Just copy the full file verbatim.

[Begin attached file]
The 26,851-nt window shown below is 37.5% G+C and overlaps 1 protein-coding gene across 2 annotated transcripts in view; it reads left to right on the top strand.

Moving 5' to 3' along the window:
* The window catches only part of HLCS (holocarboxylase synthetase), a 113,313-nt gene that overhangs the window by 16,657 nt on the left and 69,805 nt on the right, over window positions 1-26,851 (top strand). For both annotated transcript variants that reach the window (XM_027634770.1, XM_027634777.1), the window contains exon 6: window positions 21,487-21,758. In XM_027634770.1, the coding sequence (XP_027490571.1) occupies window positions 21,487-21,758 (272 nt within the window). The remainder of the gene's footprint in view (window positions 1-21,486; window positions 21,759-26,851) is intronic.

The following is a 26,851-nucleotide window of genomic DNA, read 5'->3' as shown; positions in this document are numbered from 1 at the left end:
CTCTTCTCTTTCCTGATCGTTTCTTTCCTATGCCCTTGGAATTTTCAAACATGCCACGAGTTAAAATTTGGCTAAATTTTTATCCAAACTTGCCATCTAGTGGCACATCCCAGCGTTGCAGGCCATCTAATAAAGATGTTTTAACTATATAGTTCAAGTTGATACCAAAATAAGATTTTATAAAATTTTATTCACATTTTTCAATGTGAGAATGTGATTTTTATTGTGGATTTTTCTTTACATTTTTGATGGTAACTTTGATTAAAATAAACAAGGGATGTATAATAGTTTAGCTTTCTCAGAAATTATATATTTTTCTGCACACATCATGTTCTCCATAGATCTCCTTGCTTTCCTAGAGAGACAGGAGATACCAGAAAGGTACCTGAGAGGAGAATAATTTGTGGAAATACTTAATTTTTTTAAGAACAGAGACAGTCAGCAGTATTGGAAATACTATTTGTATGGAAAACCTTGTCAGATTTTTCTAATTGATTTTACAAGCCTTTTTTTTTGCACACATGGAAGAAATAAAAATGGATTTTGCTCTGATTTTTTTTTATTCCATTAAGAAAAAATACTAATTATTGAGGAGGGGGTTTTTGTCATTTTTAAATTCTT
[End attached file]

The 26,851-nt window shown below is 37.5% G+C and overlaps 1 protein-coding gene across 2 annotated transcripts in view; it reads left to right on the top strand.

Moving 5' to 3' along the window:
* The window catches only part of HLCS (holocarboxylase synthetase), a 113,313-nt gene that overhangs the window by 16,657 nt on the left and 69,805 nt on the right, over window positions 1-26,851 (top strand). For both annotated transcript variants that reach the window (XM_027634770.1, XM_027634777.1), the window contains exon 6: window positions 21,487-21,758. In XM_027634770.1, the coding sequence (XP_027490571.1) occupies window positions 21,487-21,758 (272 nt within the window). The remainder of the gene's footprint in view (window positions 1-21,486; window positions 21,759-26,851) is intronic.

The following is a 26,851-nucleotide window of genomic DNA, read 5'->3' as shown; positions in this document are numbered from 1 at the left end:
CTCTTCTCTTTCCTGATCGTTTCTTTCCTATGCCCTTGGAATTTTCAAACATGCCACGAGTTAAAATTTGGCTAAATTTTTATCCAAACTTGCCATCTAGTGGCACATCCCAGCGTTGCAGGCCATCTAATAAAGATGTTTTAACTATATAGTTCAAGTTGATACCAAAATAAGATTTTATAAAATTTTATTCACATTTTTCAATGTGAGAATGTGATTTTTATTGTGGATTTTTCTTTACATTTTTGATGGTAACTTTGATTAAAATAAACAAGGGATGTATAATAGTTTAGCTTTCTCAGAAATTATATATTTTTCTGCACACATCATGTTCTCCATAGATCTCCTTGCTTTCCTAGAGAGACAGGAGATACCAGAAAGGTACCTGAGAGGAGAATAATTTGTGGAAATACTTAATTTTTTTAAGAACAGAGACAGTCAGCAGTATTGGAAATACTATTTGTATGGAAAACCTTGTCAGATTTTTCTAATTGATTTTACAAGCCTTTTTTTTTGCACACATGGAAGAAATAAAAATGGATTTTGCTCTGATTTTTTTTTATTCCATTAAGAAAAAATACTAATTATTGAGGAGGGGGTTTTTGTCATTTTTAAATTCTT